If you live in the West of the United States, åÊåÊyou may already know that this has been a banner year for fire. Worse yet, this banner year comes on the tail of a previous year noted for the largest fires on record in multiple U.S. states.
In 2013, from mid-June to mid-July, Colorado alone had more than 14 wildfires burning, an Arizona fire crew lost 19 members to flames, and thousands of California residents fled the San Jacinto Mountains before the threat of blazes. Even in late summer, as rains dampened some the flames in the Four-Corners area, the West Coast continues to fight multiple fires.
The U.S. is not alone in its scorching predicament.
Australia is now in winter, but in January people there experienced a heat wave so intense that weather reporters added a new color, purple, to their maps.åÊ More than 150 fires moved across the Southeastern portion of the continent, burning around 1.2 million acres of land. Canada too has seen an unusually virulent fire season this year, with smoke that could be observed in Europe several days after fires began across the ocean.
What is causing these dangerously flammable seasons, and what can we do to address them? Wildfires have occurred throughout history, and many fires begin through natural causes. But fire records of the last several decades show a disturbing trend.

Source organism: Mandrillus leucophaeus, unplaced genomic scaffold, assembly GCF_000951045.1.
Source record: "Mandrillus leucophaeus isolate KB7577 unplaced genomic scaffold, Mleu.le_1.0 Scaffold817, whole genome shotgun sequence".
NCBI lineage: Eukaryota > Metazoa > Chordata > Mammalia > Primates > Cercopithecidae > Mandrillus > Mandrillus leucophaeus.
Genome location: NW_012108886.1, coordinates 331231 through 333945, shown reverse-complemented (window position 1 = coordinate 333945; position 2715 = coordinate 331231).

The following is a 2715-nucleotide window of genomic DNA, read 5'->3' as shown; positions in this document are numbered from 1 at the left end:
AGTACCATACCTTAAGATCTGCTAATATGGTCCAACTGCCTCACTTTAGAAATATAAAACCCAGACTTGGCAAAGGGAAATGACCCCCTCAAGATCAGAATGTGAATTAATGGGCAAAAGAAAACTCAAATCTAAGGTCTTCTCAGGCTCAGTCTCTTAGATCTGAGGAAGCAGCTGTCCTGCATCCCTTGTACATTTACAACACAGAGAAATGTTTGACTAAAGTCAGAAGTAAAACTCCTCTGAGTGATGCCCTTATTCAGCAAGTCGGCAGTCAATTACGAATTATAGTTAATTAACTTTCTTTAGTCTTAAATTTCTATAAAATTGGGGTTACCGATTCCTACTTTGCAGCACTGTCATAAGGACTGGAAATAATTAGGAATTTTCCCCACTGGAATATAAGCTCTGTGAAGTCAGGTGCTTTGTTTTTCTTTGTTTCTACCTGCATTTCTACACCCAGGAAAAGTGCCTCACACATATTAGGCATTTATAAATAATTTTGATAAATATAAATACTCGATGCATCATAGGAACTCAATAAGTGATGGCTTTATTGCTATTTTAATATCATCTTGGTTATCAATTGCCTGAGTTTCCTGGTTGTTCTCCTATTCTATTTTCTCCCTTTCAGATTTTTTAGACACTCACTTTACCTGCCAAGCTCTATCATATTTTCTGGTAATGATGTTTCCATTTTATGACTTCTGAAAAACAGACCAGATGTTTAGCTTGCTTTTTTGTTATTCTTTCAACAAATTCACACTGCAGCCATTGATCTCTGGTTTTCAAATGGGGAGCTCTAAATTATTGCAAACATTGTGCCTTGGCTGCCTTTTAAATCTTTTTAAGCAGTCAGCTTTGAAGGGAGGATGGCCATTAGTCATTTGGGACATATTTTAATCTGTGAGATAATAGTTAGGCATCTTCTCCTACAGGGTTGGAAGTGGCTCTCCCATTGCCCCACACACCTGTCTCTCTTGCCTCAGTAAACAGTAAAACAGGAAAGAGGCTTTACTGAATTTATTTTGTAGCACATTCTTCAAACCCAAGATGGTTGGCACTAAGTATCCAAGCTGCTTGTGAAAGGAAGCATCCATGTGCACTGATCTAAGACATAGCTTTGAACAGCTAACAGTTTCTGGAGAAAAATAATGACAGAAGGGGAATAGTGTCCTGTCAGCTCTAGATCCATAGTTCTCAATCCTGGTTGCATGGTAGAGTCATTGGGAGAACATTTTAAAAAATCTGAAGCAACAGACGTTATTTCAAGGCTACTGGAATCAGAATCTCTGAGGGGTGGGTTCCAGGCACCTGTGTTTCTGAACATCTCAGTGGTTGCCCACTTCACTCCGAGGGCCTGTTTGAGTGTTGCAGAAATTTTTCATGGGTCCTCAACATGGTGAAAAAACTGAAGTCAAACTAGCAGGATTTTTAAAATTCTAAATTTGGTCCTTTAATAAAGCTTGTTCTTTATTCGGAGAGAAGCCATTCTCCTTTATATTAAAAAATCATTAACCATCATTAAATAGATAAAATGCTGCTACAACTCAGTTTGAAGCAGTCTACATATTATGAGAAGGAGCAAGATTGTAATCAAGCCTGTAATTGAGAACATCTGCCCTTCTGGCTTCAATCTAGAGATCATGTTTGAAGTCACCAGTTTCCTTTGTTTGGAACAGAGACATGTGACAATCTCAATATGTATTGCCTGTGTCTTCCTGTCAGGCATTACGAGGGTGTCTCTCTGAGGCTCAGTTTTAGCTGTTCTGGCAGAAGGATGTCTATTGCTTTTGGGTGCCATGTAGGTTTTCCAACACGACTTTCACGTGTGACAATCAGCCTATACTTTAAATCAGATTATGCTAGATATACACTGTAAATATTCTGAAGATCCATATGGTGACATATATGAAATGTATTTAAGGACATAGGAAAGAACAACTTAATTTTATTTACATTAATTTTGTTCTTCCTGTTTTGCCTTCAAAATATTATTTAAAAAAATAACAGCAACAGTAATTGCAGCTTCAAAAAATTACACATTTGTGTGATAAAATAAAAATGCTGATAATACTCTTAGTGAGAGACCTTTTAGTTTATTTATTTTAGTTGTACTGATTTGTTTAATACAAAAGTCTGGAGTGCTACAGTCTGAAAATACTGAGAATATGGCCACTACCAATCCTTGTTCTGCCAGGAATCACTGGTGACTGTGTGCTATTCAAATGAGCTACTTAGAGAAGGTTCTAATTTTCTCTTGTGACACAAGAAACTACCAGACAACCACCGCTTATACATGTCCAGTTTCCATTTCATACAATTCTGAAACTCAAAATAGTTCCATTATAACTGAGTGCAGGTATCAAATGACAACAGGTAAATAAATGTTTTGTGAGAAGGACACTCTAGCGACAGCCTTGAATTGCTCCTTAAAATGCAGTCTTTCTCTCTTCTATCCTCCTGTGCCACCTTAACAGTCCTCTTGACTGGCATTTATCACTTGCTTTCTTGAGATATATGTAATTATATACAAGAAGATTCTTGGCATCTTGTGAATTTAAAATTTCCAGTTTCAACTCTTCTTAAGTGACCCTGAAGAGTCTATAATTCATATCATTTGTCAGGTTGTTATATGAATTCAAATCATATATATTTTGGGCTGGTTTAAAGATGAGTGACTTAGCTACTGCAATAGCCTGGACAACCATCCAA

Understanding why wildfires have been so prevalent lately is a complicated topic.åÊ Land use and vegetation change (both natural and human-influenced), fire policies, urban encroachment, and even the spread of invasive species like cheat grass may play a role. Furthermore, scientific studies suggest that climate change, in the form of rising temperatures and shifting weather patterns, also may contribute to wildfire incidence. Conditions such as below-average snowpack, or snowpack that melts earlier than usual in the season, can create longer dry seasons in the summer, raising the risk of fire (Running, 2006).
When facing such an arsenal of natural and manmade factors, we can only do so much to prevent wildfires from starting, especially when summers are dry.åÊ Monitoring, however, is possible, and technology may offer some help.åÊ Remote-sensing technologies are increasingly being used to track live fires and promote prevention by identifying potential ÛÏhot spotsÛ and characterizing pre-fire conditions and risks. Governments and independent sources alike are exploring different ways of using satellite data to monitor fires.
The National Aeronautics and Space Administration (NASA) and the National Oceanic and Atmospheric Administration (NOAA) have several missions that participate in fire monitoring. Satellites such as the Aqua and Terra satellites are equipped with MODIS (Moderate Resolution Imaging Spectroradiometer) technology, an instrument that records images of the Earth, covering the entire surface of the globe in around 1-2 days. Because these images are taken so regularly, they provide a record that can reveal what conditions looked like from space previous to a fire outbreak, where fires begin, and to what areas fires spread. These images are publically available, so fire-fighting operations can access them and use the data to build a stronger understanding of wildfire dynamics.åÊ The higher the volume and quality of data available to plug into simulations, the more accurate models will become at predicting wildfire likelihood and severity—information that could translate into action that might help save lives and homes.